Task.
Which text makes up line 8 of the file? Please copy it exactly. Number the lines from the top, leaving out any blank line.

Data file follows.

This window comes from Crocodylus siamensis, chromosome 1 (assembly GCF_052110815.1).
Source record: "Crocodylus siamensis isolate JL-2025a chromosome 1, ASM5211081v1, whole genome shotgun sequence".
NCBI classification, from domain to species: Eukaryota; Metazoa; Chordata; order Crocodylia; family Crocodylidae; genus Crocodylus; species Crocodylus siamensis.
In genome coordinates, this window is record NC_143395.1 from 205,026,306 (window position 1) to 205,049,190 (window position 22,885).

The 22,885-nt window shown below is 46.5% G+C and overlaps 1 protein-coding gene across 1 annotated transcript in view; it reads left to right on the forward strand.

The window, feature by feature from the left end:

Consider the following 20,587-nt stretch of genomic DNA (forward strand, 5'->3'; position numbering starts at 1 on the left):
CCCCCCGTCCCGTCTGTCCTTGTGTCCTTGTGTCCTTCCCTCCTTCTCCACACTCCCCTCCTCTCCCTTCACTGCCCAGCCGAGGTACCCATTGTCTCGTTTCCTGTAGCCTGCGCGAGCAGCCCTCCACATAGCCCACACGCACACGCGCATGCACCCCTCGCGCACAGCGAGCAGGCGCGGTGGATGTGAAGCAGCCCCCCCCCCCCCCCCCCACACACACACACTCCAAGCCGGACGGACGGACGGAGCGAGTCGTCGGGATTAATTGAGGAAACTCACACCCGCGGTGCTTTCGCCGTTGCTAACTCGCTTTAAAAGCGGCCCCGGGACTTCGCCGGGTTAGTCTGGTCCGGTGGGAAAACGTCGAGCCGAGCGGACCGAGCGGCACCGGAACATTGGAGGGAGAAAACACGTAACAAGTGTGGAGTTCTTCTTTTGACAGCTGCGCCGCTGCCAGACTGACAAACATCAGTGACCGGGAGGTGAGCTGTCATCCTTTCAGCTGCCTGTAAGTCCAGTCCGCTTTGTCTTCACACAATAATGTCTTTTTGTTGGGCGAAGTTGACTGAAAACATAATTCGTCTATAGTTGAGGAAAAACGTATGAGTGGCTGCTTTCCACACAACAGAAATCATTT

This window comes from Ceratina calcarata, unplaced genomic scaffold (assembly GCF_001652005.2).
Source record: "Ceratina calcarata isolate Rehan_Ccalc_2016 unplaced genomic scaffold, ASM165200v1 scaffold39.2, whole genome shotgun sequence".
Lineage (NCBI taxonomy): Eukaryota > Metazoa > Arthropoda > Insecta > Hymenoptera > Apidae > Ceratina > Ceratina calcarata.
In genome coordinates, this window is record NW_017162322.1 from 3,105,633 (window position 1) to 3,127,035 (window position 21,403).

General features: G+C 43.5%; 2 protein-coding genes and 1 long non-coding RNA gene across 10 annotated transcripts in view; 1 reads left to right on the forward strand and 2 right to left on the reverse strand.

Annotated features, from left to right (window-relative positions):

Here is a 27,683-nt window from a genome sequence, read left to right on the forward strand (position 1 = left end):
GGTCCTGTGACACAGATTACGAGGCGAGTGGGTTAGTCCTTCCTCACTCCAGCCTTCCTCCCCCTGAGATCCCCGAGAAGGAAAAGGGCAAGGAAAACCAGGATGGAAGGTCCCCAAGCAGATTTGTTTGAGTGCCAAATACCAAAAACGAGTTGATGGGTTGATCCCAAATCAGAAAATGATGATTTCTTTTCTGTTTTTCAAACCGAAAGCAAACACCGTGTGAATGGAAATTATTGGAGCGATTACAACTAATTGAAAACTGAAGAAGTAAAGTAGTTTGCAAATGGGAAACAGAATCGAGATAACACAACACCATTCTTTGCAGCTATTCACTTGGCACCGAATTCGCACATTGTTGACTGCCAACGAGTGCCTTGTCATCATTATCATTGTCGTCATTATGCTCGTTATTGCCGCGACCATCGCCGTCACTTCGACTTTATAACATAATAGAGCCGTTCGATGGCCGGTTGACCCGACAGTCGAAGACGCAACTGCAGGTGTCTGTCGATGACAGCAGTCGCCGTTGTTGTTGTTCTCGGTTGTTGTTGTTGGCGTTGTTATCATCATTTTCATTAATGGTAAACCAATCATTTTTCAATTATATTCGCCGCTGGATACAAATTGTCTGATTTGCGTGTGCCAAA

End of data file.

CCCCCCGTCCCGTCTGTCCTTGTGTCCTTGTGTCCTTCCCTCCTTCTCCACACTCCCCTCCTCTCCCTTCACTGCCCAGCCGAGGTACCCATTGTCTCGTTTCCTGTAGCCTGCGCGAGCAGCCCTCCACATAGCCCACACGCACACGCGCATGCACCCCTCGCGCACAGCGAGCAGGCGCGGTGGATGTGAAGCAGCCCCCCCCCCCCCCCCCCACACACACACACTCCAAGCCGGACGGACGGACGGAGCGAGTCGTCGGGATTAATTGAGGAAACTCACACCCGCGGTGCTTTCGCCGTTGCTAACTCGCTTTAAAAGCGGCCCCGGGACTTCGCCGGGTTAGTCTGGTCCGGTGGGAAAACGTCGAGCCGAGCGGACCGAGCGGCACCGGAACATTGGAGGGAGAAAACACGTAACAAGTGTGGAGTTCTTCTTTTGACAGCTGCGCCGCTGCCAGACTGACAAACATCAGTGACCGGGAGGTGAGCTGTCATCCTTTCAGCTGCCTGTAAGTCCAGTCCGCTTTGTCTTCACACAATAATGTCTTTTTGTTGGGCGAAGTTGACTGAAAACATAATTCGTCTATAGTTGAGGAAAAACGTATGAGTGGCTGCTTTCCACACAACAGAAATCATTT